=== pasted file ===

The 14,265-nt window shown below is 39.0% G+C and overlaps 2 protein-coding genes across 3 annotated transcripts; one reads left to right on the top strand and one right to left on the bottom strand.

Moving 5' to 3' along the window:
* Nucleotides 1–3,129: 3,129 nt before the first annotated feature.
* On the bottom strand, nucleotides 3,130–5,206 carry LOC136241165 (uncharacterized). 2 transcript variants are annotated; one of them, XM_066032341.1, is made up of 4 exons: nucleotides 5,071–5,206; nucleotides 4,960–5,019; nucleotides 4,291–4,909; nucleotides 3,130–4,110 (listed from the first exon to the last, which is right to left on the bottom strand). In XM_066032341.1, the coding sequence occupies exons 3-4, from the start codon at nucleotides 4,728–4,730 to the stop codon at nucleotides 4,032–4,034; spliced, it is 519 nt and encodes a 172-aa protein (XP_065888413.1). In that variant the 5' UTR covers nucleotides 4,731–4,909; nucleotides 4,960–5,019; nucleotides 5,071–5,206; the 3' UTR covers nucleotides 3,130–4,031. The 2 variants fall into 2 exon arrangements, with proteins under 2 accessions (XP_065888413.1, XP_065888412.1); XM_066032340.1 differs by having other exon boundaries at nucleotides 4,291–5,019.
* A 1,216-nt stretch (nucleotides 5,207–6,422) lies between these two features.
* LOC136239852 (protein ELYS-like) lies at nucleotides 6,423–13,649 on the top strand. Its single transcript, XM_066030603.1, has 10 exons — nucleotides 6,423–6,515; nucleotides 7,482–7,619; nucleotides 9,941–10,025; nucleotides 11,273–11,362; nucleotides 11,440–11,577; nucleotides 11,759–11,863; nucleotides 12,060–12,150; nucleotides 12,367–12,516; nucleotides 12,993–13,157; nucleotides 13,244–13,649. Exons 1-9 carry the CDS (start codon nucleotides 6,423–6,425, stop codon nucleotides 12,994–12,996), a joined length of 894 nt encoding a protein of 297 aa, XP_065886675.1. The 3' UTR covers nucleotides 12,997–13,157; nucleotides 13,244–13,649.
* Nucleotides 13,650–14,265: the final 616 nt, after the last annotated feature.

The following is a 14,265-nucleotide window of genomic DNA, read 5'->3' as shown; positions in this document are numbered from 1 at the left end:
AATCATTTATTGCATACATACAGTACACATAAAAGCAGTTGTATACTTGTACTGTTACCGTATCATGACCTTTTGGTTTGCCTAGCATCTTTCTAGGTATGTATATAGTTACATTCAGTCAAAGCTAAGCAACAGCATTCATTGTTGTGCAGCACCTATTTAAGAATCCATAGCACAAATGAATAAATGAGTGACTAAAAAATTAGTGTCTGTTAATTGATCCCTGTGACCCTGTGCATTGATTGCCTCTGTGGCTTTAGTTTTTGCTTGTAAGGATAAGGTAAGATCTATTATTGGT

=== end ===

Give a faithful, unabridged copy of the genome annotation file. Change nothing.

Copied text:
The 14,265-nt window shown below is 39.0% G+C and overlaps 2 protein-coding genes across 3 annotated transcripts; one reads left to right on the top strand and one right to left on the bottom strand.

Moving 5' to 3' along the window:
* Nucleotides 1–3,129: 3,129 nt before the first annotated feature.
* On the bottom strand, nucleotides 3,130–5,206 carry LOC136241165 (uncharacterized). 2 transcript variants are annotated; one of them, XM_066032341.1, is made up of 4 exons: nucleotides 5,071–5,206; nucleotides 4,960–5,019; nucleotides 4,291–4,909; nucleotides 3,130–4,110 (listed from the first exon to the last, which is right to left on the bottom strand). In XM_066032341.1, the coding sequence occupies exons 3-4, from the start codon at nucleotides 4,728–4,730 to the stop codon at nucleotides 4,032–4,034; spliced, it is 519 nt and encodes a 172-aa protein (XP_065888413.1). In that variant the 5' UTR covers nucleotides 4,731–4,909; nucleotides 4,960–5,019; nucleotides 5,071–5,206; the 3' UTR covers nucleotides 3,130–4,031. The 2 variants fall into 2 exon arrangements, with proteins under 2 accessions (XP_065888413.1, XP_065888412.1); XM_066032340.1 differs by having other exon boundaries at nucleotides 4,291–5,019.
* A 1,216-nt stretch (nucleotides 5,207–6,422) lies between these two features.
* LOC136239852 (protein ELYS-like) lies at nucleotides 6,423–13,649 on the top strand. Its single transcript, XM_066030603.1, has 10 exons — nucleotides 6,423–6,515; nucleotides 7,482–7,619; nucleotides 9,941–10,025; nucleotides 11,273–11,362; nucleotides 11,440–11,577; nucleotides 11,759–11,863; nucleotides 12,060–12,150; nucleotides 12,367–12,516; nucleotides 12,993–13,157; nucleotides 13,244–13,649. Exons 1-9 carry the CDS (start codon nucleotides 6,423–6,425, stop codon nucleotides 12,994–12,996), a joined length of 894 nt encoding a protein of 297 aa, XP_065886675.1. The 3' UTR covers nucleotides 12,997–13,157; nucleotides 13,244–13,649.
* Nucleotides 13,650–14,265: the final 616 nt, after the last annotated feature.

The following is a 14,265-nucleotide window of genomic DNA, read 5'->3' as shown; positions in this document are numbered from 1 at the left end:
AATCATTTATTGCATACATACAGTACACATAAAAGCAGTTGTATACTTGTACTGTTACCGTATCATGACCTTTTGGTTTGCCTAGCATCTTTCTAGGTATGTATATAGTTACATTCAGTCAAAGCTAAGCAACAGCATTCATTGTTGTGCAGCACCTATTTAAGAATCCATAGCACAAATGAATAAATGAGTGACTAAAAAATTAGTGTCTGTTAATTGATCCCTGTGACCCTGTGCATTGATTGCCTCTGTGGCTTTAGTTTTTGCTTGTAAGGATAAGGTAAGATCTATTATTGGT